A distillation fraction is the breakdown of multiple components' concentration at a certain temperature in a distillation column. The components concentration can be listed in mass terms (weight fraction) or mole terms (mole fraction). A mole is a unit of measure that relates atoms/elements to mass. For instance, water has a molecular weight of 8.17 Kilogram per mole. Fifty pounds of water is 2.78 moles (50/18.01).
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Set up a simple distillation model with water, ethanol and isopropyl alcohol. The molecular weight of water is 18.01, ethanol is 46.07 and isopropyl alcohol is 60.1. The boiling point of water is 100 degrees C, ethanol is 77.8 degrees C and isopropyl alcohol is 82.8 degrees C. Assume the liquid broth to be distilled has 50 per cent water by weight, 30 per cent ethanol and 20 per cent isopropyl alcohol and the broth is 0.454kg.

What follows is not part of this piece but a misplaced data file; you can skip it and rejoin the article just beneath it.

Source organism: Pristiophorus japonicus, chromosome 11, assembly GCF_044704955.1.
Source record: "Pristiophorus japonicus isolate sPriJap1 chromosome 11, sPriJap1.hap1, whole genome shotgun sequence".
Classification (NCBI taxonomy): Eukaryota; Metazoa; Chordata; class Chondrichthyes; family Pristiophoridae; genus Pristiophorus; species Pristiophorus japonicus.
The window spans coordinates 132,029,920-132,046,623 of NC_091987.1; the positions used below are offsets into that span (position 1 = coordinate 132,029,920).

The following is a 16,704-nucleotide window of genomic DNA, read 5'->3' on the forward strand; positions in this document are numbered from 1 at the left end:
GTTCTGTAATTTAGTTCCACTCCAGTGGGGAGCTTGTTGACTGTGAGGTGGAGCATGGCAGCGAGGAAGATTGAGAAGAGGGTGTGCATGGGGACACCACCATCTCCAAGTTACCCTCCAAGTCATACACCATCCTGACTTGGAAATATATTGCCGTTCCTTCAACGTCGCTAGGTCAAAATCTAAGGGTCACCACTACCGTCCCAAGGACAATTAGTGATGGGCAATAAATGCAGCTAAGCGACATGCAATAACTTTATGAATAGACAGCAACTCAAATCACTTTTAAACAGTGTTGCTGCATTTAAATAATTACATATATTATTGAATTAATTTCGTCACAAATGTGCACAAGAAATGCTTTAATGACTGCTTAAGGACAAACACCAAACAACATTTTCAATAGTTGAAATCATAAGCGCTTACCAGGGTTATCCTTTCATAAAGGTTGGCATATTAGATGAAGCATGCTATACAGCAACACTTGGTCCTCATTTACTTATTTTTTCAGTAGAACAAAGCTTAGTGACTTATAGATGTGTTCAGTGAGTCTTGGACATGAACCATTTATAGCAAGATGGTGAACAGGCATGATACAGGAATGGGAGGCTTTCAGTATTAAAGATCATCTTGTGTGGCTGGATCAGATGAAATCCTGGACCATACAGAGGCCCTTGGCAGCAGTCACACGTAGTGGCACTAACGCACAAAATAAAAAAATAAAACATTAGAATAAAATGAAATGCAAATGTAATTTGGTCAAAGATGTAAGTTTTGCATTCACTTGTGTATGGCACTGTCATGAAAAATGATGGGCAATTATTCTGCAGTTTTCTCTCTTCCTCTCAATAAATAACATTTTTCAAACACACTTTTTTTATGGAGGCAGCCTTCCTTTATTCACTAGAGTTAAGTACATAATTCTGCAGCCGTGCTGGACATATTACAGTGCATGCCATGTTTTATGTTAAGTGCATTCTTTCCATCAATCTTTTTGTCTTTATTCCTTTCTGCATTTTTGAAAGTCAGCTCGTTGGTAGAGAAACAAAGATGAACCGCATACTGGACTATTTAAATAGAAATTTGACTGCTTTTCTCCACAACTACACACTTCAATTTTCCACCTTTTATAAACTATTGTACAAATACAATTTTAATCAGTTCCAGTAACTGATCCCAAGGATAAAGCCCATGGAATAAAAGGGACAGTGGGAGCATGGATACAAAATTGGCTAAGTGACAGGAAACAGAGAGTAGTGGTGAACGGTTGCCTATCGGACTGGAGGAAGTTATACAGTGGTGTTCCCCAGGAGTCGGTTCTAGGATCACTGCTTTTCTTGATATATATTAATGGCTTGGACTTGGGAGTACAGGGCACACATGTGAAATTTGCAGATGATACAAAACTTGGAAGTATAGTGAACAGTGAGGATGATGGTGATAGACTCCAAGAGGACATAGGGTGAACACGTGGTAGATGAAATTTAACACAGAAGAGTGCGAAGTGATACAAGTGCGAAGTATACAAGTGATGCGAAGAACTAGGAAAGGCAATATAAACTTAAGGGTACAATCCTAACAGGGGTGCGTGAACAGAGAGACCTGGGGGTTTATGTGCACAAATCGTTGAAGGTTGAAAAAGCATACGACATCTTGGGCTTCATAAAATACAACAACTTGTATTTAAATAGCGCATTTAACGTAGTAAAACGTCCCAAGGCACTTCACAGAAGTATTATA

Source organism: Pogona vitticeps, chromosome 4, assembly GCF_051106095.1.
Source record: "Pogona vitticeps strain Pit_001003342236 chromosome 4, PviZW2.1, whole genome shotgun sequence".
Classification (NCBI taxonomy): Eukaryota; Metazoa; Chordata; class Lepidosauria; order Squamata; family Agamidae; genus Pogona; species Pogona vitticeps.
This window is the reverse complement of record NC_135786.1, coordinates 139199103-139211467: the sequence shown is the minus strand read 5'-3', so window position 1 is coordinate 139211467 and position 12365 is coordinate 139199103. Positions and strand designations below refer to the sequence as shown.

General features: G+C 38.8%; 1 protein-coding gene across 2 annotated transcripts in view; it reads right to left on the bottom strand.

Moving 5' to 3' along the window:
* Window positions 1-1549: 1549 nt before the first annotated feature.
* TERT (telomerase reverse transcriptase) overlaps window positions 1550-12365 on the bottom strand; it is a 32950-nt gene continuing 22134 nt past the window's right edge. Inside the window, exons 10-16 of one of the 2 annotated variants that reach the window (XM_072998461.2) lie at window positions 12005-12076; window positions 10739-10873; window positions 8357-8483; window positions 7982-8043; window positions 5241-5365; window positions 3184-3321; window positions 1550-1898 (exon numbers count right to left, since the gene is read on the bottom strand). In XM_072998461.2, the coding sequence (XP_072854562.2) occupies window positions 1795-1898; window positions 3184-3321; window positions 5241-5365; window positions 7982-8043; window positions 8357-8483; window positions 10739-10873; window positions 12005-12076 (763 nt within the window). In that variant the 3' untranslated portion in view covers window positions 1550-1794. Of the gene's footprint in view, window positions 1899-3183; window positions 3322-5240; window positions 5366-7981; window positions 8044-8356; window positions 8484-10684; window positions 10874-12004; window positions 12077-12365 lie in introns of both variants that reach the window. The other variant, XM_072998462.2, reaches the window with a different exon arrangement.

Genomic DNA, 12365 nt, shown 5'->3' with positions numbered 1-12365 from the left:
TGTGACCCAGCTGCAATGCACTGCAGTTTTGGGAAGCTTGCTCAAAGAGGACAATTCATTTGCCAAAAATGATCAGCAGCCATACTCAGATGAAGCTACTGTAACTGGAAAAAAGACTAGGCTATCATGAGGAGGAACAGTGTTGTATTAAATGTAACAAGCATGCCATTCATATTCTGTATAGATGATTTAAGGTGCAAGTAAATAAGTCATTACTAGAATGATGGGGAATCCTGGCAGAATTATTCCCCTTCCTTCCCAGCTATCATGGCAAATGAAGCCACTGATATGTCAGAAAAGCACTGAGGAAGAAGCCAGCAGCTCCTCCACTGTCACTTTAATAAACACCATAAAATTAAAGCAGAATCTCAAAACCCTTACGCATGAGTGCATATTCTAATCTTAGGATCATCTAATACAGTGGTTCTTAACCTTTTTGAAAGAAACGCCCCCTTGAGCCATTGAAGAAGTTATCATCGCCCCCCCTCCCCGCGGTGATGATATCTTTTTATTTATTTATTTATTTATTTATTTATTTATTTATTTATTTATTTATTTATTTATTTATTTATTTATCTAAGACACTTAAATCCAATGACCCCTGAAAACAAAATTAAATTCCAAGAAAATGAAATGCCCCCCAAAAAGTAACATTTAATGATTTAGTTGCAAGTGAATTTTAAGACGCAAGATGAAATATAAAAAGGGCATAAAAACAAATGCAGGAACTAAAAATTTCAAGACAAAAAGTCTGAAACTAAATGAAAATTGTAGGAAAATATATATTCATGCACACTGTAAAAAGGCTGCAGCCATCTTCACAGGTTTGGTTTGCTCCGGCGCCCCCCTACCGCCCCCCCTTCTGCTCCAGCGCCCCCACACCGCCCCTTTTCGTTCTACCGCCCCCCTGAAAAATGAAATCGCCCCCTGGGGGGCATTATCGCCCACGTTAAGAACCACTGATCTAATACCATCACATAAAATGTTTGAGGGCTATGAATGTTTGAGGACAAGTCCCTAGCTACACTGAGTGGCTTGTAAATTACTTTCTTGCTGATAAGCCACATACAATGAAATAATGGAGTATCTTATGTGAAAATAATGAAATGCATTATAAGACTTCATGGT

Determine a temperature that will boil two components at the same time. A temperature of 85 degrees C would boil off the ethanol and isopropyl alcohol but not the water.
Determine the total number of moles that are boiled up at 85 degrees C. This would assume an ideal boil-up. There are 136kg. of ethanol which is 6.5 moles (136kg. or 2090kg. per mole). There are 90.7kg. of isopropyl alcohol which is 3.3 moles (90.7kg. or 273kg. per mole) for a total of 9.8 total moles of vapour.
Determine the mole fraction of each component in the vapour fraction. This is done by dividing the moles of each component by the total number of moles. The mole fraction of ethanol is 6.5 / 9.8 or 0.66. The mole fraction of isopropyl alcohol is 3.3/9.8 or 0.34.
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